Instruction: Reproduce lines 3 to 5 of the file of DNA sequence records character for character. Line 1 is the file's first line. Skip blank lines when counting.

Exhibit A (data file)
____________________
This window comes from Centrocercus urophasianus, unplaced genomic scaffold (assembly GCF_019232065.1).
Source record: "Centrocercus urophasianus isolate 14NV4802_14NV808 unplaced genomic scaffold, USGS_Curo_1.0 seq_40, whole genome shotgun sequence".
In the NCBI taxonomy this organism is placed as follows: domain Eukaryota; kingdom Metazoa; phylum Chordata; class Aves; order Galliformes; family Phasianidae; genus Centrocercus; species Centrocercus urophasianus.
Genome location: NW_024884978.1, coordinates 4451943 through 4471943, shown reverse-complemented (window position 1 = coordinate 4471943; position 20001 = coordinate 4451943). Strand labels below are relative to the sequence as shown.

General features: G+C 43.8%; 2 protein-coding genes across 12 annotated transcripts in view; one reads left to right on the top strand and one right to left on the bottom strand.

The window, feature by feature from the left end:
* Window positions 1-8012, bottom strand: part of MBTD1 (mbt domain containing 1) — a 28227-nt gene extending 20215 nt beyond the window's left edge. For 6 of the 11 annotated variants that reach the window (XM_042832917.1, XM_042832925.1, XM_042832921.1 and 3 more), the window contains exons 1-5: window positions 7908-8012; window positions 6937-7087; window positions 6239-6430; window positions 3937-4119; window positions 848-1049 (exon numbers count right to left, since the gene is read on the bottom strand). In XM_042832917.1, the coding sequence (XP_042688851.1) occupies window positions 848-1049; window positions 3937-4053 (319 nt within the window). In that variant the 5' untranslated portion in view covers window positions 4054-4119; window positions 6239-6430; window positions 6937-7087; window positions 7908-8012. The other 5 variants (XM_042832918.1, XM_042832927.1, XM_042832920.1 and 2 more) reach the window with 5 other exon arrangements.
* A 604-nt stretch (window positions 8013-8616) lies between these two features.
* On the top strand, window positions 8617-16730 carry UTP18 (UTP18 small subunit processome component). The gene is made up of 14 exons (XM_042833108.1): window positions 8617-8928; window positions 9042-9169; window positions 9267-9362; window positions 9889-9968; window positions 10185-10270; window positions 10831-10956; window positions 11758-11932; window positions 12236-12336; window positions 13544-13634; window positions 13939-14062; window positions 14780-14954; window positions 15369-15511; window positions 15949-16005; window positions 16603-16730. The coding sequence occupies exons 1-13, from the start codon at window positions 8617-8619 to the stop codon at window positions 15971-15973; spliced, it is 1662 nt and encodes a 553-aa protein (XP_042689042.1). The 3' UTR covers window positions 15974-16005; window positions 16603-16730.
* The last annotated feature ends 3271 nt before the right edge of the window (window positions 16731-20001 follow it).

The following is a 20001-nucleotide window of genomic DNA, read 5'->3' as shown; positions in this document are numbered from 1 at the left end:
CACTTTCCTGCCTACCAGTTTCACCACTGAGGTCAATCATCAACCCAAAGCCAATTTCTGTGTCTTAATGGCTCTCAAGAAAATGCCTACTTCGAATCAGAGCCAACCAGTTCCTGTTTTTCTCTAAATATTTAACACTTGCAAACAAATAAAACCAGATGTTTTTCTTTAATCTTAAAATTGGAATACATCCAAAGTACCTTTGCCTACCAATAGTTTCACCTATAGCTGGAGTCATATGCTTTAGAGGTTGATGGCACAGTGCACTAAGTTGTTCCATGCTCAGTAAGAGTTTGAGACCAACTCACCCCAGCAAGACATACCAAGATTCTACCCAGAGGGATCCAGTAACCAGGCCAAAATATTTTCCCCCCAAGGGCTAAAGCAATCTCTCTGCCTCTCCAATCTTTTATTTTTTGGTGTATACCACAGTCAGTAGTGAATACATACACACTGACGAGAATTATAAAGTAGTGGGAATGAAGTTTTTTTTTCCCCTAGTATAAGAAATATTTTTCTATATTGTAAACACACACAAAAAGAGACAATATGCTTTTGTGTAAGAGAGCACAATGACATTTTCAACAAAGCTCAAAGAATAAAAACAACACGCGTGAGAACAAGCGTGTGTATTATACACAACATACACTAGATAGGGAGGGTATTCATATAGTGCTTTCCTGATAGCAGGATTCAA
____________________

In the NCBI taxonomy this organism is placed as follows: domain Eukaryota; kingdom Metazoa; phylum Chordata; class Aves; order Galliformes; family Phasianidae; genus Centrocercus; species Centrocercus urophasianus.
Genome location: NW_024884978.1, coordinates 4451943 through 4471943, shown reverse-complemented (window position 1 = coordinate 4471943; position 20001 = coordinate 4451943). Strand labels below are relative to the sequence as shown.

General features: G+C 43.8%; 2 protein-coding genes across 12 annotated transcripts in view; one reads left to right on the top strand and one right to left on the bottom strand.